SAN RAMON -- The Smith brothers -- Tommy, Patrick and Edward, all cops -- swapped stories the last time they got together Sunday night, at a restaurant bar after they had watched the 49ers game.
They didn't talk about when they'd meet next. Families in law enforcement rarely do.
"We were just fantasizing about what we were going to do, our three lives together, with the wives and the kids," said Patrick Smith, a Newark police officer.
When they parted that night, the tight-knit brothers said goodbye like they always do.
"Love you," they said. "Stay safe."
On Wednesday, brothers Patrick and Edward were left to say goodbye to their little brother, Tommy, one last time. He was killed by a fellow BART officer Tuesday during a search of a robbery suspect's apartment in Dublin.
The surviving Smith brothers gathered with their wives and children Wednesday at Tommy's hillside home in San Ramon, trying to make sense of the shocking tragedy that left their family suffering. Even as they grieved, they thought of the officer who had fired the fatal shot, and the impact the incident would have on his family.
"It's a tragic loss for us and a tragedy for them," Patrick Smith said. "I can't imagine what they're going through."
BART officers were stationed Wednesday outside the East Bay home of Officer Michael Maes, who sources confirmed is the colleague who shot Smith. An officer outside Maes' home said the family would not comment and asked that the family's privacy be respected.
Exactly how and why Smith, 42, was killed in the friendly-fire incident is still a mystery. BART officials said little at a news conference Wednesday. The investigation is being conducted by the Alameda County Sheriff's Department, the same office where the oldest Smith brother works as a deputy.
The three brothers graduated from Moreau Catholic High School in Hayward and all lived within 20 minutes of each other in the East Bay; in their 20s, they all played on the same softball team. Their father, who ran the family's office supply company until he died four years ago, sponsored the team. Their mother kept score. On Friday nights, they would all gather for pizza and beer.
Although the youngest of the three, Tommy Smith was the first to join law enforcement, signing on as a cadet for BART police when he was just 19. He worked his way up to sergeant, leading the detective unit at the time of his death and earning the admiration of his colleagues.
BART police Sgt. Jason Ledford remembered one time in particular when Smith was searching for a robbery suspect on a stopped BART train in North Oakland. Smith pulled his patrol car to the shoulder of a freeway adjacent to the tracks. When he heard what sounded like a shot fired, he jumped over a barbed wire fence, jumped the third rail, crossed the tracks and climbed up on the platform, scrambling to back up his fellow officer and protect the public he was sworn to serve.
"He thought I was involved in a shooting," Ledford said. "Afterward I thought about that. That's wild, to do what he did."
Smith had their backs, and all the guys on the force knew it.
Lt. Lance Haight, a 17-year veteran on BART police, said that Smith, like all the officers, knew the inherent dangers of the job.
Still, he said, "I can remember more than once him commenting that BART police never had a fatality and how fortunate we were for that."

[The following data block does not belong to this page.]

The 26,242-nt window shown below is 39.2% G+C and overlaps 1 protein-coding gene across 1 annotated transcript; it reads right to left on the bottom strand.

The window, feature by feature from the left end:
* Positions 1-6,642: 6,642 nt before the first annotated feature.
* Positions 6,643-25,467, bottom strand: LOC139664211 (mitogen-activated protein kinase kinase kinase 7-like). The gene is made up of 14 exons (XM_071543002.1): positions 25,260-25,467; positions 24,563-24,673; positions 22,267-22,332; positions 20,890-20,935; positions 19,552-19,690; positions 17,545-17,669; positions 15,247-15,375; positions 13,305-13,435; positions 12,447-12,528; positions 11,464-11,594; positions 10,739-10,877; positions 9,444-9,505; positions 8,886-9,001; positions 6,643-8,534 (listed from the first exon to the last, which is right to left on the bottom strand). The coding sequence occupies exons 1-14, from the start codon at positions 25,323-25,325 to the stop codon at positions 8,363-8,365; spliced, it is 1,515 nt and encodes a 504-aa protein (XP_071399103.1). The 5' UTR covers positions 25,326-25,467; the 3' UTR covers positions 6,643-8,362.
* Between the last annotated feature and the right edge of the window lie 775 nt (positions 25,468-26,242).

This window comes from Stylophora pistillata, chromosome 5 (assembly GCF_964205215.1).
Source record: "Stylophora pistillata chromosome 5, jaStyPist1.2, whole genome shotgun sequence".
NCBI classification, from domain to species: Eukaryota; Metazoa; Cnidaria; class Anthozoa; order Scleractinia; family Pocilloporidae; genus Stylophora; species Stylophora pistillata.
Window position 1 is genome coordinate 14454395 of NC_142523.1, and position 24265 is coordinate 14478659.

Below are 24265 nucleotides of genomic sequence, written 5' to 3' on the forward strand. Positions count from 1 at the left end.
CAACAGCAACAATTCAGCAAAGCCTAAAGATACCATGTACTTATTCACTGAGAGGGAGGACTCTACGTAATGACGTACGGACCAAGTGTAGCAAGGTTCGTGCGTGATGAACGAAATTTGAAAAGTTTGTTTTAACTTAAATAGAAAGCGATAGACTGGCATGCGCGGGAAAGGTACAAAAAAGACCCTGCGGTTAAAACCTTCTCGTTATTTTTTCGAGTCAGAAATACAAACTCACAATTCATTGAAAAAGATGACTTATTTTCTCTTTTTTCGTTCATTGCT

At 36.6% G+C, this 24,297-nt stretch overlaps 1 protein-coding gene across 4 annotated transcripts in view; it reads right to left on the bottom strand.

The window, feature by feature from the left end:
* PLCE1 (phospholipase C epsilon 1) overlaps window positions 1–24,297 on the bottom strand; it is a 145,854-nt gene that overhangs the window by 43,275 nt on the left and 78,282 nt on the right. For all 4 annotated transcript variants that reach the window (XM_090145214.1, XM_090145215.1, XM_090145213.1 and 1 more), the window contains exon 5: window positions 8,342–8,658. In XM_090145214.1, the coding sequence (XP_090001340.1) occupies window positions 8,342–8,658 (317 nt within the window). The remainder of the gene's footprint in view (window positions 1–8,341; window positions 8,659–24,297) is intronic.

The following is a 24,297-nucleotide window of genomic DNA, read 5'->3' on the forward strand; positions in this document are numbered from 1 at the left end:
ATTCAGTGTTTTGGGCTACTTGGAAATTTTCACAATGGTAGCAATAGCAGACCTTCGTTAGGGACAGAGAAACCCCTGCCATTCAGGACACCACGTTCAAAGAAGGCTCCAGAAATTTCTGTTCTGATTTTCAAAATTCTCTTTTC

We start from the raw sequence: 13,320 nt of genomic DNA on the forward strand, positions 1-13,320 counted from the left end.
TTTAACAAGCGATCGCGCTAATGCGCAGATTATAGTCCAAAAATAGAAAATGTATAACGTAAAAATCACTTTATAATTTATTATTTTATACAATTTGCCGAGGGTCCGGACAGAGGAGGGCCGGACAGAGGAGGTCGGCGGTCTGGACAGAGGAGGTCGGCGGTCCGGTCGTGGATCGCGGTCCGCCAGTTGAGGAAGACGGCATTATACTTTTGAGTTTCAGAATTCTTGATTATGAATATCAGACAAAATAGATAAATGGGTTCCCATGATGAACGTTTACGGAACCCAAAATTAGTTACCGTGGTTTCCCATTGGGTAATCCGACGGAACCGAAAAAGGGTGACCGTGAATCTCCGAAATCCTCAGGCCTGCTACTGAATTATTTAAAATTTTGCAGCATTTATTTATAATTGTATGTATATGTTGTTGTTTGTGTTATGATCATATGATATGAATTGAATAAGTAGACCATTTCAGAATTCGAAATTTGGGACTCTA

Smith was part of the team working to improve the training of BART officers in the aftermath of the Oscar Grant shooting, when a BART police officer shot Grant in the back on New Year's Day 2009. That officer, now no longer with the BART police, told investigators that he meant to reach for a stun gun.
When a BART officer fatally shot a homeless man at a San Francisco station in 2011, it was Smith who was tasked to explain the agency's response to a citizen advisory board.
"We had some members who were anti-police, regardless of how well the job was done," said Suzanne Angeli, a member of that board who also worked at BART for decades. "He handled those people extremely well. He handled racial issues extremely well. He didn't let things fluster him."
Smith and his wife and daughter were always together, neighbors said, playing in the front yard, washing the family cars or taking their dog, Boris, a retired K-9 German Shepherd, on walks. Last summer, they watched as Smith taught his daughter to ride a two-wheeler. On Christmas, the trio walked across the street to share a plate of Christmas cookies with the Patel family.
"He was a great family man," said Sejal Patel, 40. "He was such a down-to-earth person. You wouldn't think he was a cop. He was very soft-spoken."
At Smith's neatly landscaped home in a newer development, his brother Patrick said the family can't imagine life without him. The retirement the three brothers talked about sharing that Sunday night at the restaurant, the years they would play golf together and go to high school football games when their kids are teenagers won't happen the way they envisioned.
"Nobody knows what to do," he said.
The little cousins have lost their "Uncle Tommy," who was the first one to pitch them whiffle balls, shoot hoops or drive through two hours of traffic to watch one of their sports games.
"He was a hell of a father, a hell of a son, uncle and brother," he said. "What are you going to do? You can't replace that."
Staff writer Matt O'Brien contributed to this report. Contact Julia Prodis-Sulek at firstname.lastname@example.org. Follow her at Twitter.com/juliasulek. Contact David DeBolt at email@example.com. Follow him at Twitter.com/daviddebolt.